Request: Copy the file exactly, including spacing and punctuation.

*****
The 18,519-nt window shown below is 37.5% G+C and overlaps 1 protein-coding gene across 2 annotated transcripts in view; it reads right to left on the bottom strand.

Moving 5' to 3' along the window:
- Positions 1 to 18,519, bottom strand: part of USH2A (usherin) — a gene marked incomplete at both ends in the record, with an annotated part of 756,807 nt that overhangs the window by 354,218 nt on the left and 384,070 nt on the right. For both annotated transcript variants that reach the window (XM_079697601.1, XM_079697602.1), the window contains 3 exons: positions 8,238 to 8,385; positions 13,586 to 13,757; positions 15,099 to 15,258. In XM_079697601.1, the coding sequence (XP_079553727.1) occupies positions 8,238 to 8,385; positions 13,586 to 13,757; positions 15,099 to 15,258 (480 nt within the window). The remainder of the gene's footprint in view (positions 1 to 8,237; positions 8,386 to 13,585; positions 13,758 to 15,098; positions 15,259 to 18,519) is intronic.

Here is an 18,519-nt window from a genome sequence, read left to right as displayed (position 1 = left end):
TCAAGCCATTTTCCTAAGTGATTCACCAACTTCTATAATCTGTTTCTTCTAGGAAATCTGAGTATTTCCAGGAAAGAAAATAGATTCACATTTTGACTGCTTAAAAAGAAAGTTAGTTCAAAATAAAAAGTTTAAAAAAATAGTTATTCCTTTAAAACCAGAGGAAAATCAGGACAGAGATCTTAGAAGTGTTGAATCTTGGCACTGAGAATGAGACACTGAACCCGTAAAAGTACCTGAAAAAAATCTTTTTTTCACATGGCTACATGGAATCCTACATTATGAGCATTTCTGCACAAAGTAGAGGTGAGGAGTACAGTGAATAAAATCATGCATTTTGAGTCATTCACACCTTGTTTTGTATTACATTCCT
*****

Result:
The 18,519-nt window shown below is 37.5% G+C and overlaps 1 protein-coding gene across 2 annotated transcripts in view; it reads right to left on the bottom strand.

Moving 5' to 3' along the window:
- Positions 1 to 18,519, bottom strand: part of USH2A (usherin) — a gene marked incomplete at both ends in the record, with an annotated part of 756,807 nt that overhangs the window by 354,218 nt on the left and 384,070 nt on the right. For both annotated transcript variants that reach the window (XM_079697601.1, XM_079697602.1), the window contains 3 exons: positions 8,238 to 8,385; positions 13,586 to 13,757; positions 15,099 to 15,258. In XM_079697601.1, the coding sequence (XP_079553727.1) occupies positions 8,238 to 8,385; positions 13,586 to 13,757; positions 15,099 to 15,258 (480 nt within the window). The remainder of the gene's footprint in view (positions 1 to 8,237; positions 8,386 to 13,585; positions 13,758 to 15,098; positions 15,259 to 18,519) is intronic.

Here is an 18,519-nt window from a genome sequence, read left to right as displayed (position 1 = left end):
TCAAGCCATTTTCCTAAGTGATTCACCAACTTCTATAATCTGTTTCTTCTAGGAAATCTGAGTATTTCCAGGAAAGAAAATAGATTCACATTTTGACTGCTTAAAAAGAAAGTTAGTTCAAAATAAAAAGTTTAAAAAAATAGTTATTCCTTTAAAACCAGAGGAAAATCAGGACAGAGATCTTAGAAGTGTTGAATCTTGGCACTGAGAATGAGACACTGAACCCGTAAAAGTACCTGAAAAAAATCTTTTTTTCACATGGCTACATGGAATCCTACATTATGAGCATTTCTGCACAAAGTAGAGGTGAGGAGTACAGTGAATAAAATCATGCATTTTGAGTCATTCACACCTTGTTTTGTATTACATTCCT